Steve and his wife, Melanie, had only been married for four months when she was diagnosed with breast cancer. This is how they coped.
The first scan came back clear
Melanie was diagnosed in early 2010.
She had found a couple of small lumps, and so a mammogram was arranged at a local breast clinic. It came back clear.
Still, Melanie was very worried, and I felt a second opinion was required – so we pushed and pushed for one. Eventually, a doctor saw us and organised a scan.
It was later discovered that Melanie had three areas of cancer in her breast. She had lost her mother to breast cancer only six months earlier, and so was understandably in pieces.
There were lots of decisions we had to make
We were given the results and were told a nurse would come to see us in what they called a ‘quiet room’. We sat all afternoon – four hours – and eventually were told the nurse had gone home!
Melanie was distraught, I was angry.
Nevertheless, I picked up a leaflet from Breast Cancer Now and rang the Helpline.
Just being able to talk to someone was so good.
We went back to hospital the next day and met the consultant, who repeated the bad news and asked Melanie: ‘What would you like to do next?’
Eventually, Melanie felt the best course of action was to have her left breast removed. Sadly, we didn’t feel much support throughout the entire process.
I learnt new things about her through her treatment
However, a surprising positive was that our relationship grew stronger.
I suppose it grew because this beautiful wife of mine was so damn positive in her attitude to what was happening to her, I quickly realised the woman I had met and married was immensely strong. I loved her even more for this.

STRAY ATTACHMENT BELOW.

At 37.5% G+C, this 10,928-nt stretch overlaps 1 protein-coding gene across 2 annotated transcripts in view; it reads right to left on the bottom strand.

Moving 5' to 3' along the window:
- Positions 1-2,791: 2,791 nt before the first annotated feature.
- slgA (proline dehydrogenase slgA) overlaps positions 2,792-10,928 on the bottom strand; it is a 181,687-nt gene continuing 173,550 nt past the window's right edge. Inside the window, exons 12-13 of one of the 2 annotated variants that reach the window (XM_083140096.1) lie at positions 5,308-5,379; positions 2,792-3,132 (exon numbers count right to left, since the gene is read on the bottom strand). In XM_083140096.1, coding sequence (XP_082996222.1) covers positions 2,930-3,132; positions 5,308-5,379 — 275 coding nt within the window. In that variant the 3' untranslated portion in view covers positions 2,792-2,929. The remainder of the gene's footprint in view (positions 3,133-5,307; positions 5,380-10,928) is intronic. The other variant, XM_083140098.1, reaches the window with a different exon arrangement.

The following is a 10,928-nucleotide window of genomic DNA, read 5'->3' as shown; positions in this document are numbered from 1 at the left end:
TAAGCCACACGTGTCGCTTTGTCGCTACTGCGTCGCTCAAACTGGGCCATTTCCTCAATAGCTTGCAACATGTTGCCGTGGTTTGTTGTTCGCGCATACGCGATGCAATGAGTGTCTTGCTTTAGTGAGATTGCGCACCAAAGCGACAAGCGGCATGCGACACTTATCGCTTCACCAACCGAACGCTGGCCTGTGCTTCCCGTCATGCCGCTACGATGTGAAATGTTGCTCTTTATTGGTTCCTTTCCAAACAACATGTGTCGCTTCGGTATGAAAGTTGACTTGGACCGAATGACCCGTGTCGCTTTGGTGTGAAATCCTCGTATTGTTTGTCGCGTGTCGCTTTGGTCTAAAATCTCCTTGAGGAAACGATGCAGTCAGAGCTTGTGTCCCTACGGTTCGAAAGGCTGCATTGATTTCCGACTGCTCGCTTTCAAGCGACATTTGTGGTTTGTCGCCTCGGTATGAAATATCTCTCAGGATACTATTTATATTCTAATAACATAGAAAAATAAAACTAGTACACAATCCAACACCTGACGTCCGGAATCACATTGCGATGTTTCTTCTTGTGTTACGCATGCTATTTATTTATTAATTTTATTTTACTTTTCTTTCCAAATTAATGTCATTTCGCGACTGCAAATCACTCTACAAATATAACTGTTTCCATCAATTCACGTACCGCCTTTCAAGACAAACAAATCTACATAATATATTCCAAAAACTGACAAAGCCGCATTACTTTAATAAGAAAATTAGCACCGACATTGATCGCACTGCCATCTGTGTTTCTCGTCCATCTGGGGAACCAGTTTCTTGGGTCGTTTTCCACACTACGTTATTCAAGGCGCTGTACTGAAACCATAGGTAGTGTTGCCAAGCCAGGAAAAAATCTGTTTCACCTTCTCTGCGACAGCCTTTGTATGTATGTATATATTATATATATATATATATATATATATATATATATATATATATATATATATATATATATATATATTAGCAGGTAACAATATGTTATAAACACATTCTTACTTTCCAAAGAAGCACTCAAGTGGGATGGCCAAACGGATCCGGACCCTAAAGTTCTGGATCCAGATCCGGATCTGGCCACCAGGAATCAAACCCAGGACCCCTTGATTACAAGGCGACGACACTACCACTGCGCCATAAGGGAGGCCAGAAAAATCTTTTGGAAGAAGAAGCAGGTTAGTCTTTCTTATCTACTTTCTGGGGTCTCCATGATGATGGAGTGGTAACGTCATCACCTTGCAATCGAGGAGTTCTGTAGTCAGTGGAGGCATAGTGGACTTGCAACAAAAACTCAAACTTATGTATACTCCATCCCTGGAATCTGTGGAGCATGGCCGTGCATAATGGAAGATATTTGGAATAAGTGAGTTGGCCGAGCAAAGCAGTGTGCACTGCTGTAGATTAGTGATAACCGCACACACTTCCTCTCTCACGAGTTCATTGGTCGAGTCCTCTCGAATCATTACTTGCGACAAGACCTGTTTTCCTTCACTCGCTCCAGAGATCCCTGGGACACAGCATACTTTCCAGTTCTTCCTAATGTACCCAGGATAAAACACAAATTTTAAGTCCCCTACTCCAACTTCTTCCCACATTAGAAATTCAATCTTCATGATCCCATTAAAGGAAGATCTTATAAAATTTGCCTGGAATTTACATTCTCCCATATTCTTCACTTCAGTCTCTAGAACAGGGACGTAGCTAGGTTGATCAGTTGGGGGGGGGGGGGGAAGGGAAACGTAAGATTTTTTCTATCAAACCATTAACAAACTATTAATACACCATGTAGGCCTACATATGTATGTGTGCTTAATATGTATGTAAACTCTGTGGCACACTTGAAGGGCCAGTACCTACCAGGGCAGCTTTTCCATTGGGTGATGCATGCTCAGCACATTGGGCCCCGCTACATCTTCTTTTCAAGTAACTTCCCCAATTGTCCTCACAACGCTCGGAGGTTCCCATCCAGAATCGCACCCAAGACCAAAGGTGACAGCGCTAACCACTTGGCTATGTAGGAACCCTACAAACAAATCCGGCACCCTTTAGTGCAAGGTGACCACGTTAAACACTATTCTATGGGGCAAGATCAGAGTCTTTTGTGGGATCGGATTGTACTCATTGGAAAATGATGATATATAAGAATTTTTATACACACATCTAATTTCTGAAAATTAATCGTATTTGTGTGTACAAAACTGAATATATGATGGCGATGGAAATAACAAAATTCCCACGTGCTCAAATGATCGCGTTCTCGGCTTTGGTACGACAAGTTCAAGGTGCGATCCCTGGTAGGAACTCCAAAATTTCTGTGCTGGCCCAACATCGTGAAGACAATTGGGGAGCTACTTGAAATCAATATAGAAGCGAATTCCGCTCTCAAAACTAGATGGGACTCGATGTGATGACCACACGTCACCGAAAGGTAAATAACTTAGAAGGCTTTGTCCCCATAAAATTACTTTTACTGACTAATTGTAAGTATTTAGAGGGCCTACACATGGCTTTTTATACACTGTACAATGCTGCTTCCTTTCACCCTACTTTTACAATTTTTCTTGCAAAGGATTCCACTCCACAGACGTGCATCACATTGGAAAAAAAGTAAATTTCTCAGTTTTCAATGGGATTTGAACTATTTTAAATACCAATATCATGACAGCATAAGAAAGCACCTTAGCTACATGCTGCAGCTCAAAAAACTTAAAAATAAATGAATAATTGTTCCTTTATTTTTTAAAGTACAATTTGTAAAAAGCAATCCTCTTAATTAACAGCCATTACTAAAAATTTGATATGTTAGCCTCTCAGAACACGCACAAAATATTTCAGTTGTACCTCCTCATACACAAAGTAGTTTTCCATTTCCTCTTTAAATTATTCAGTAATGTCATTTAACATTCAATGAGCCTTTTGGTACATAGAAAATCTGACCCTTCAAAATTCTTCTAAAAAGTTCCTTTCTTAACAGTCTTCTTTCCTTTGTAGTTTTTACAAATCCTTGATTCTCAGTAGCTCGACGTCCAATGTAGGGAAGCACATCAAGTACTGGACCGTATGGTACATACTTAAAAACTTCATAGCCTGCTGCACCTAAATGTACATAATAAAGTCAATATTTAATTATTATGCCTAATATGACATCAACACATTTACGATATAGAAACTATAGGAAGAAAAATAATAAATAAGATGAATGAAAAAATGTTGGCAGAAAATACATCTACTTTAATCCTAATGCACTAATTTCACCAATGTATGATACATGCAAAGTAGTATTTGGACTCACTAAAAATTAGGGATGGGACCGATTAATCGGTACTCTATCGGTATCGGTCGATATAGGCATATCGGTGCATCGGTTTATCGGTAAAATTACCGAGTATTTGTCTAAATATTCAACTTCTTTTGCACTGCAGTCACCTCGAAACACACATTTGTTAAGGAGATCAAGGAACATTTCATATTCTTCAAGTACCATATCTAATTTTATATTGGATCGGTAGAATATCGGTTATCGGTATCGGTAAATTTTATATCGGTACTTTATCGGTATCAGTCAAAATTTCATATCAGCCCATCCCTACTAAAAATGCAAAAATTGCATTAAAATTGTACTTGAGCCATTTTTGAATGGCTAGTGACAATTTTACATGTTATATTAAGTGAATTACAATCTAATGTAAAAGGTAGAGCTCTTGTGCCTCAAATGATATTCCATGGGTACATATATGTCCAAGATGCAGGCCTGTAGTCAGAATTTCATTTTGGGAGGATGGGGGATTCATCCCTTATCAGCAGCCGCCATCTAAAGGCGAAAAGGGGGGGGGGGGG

There were dark days, though – days when Melanie did not like her new shape, or her new wigs during the treatment. There were days she told me she was worried I would ‘go off' her, as she put it, but I told her that I had not married a shape – I had married a person that I loved.
Emotions were fraught
During her treatment, chemotherapy followed by a month of radiotherapy, Mel was up and down. We couldn’t fly to go on holiday, but we managed a weekend by the coast. We needed the break – and it worked, to some extent: our spirits were lifted.
Melanie then decided to have reconstruction. It didn’t go exactly to plan, and she spent three weeks in hospital.
Supporting Melanie was hard. It was full on. I was always judging her mood to make silly suggestions of things we should do. I never once told her what to do, though. I suggested, encouraged, cajoled, and told her I loved her more than ever.
I shopped with her for new dresses: the cut on the front was so important so as not to reveal scarring. But she struggled with this and felt sad because her body dictated to her more than ever what she could wear.
It took work from both of us
So, as a partner, what do you do?
You always try to encourage her.
You help, but never dominate.
You bite your tongue when sometimes it gets to you.
You constantly remind her that you love her.
And four years later when you are on a beach in Ibiza and she strolls down the beach in a bikini, you cry your bloody eyes out.
I know that I am lucky to be waking up to my wife every day. She is never taken for granted; she is loved and she knows it.
So, to any husbands out there: if your wife is going through breast cancer, let her know she is loved.
If someone you love is dealing with breast cancer, we have some tips and information that might help you.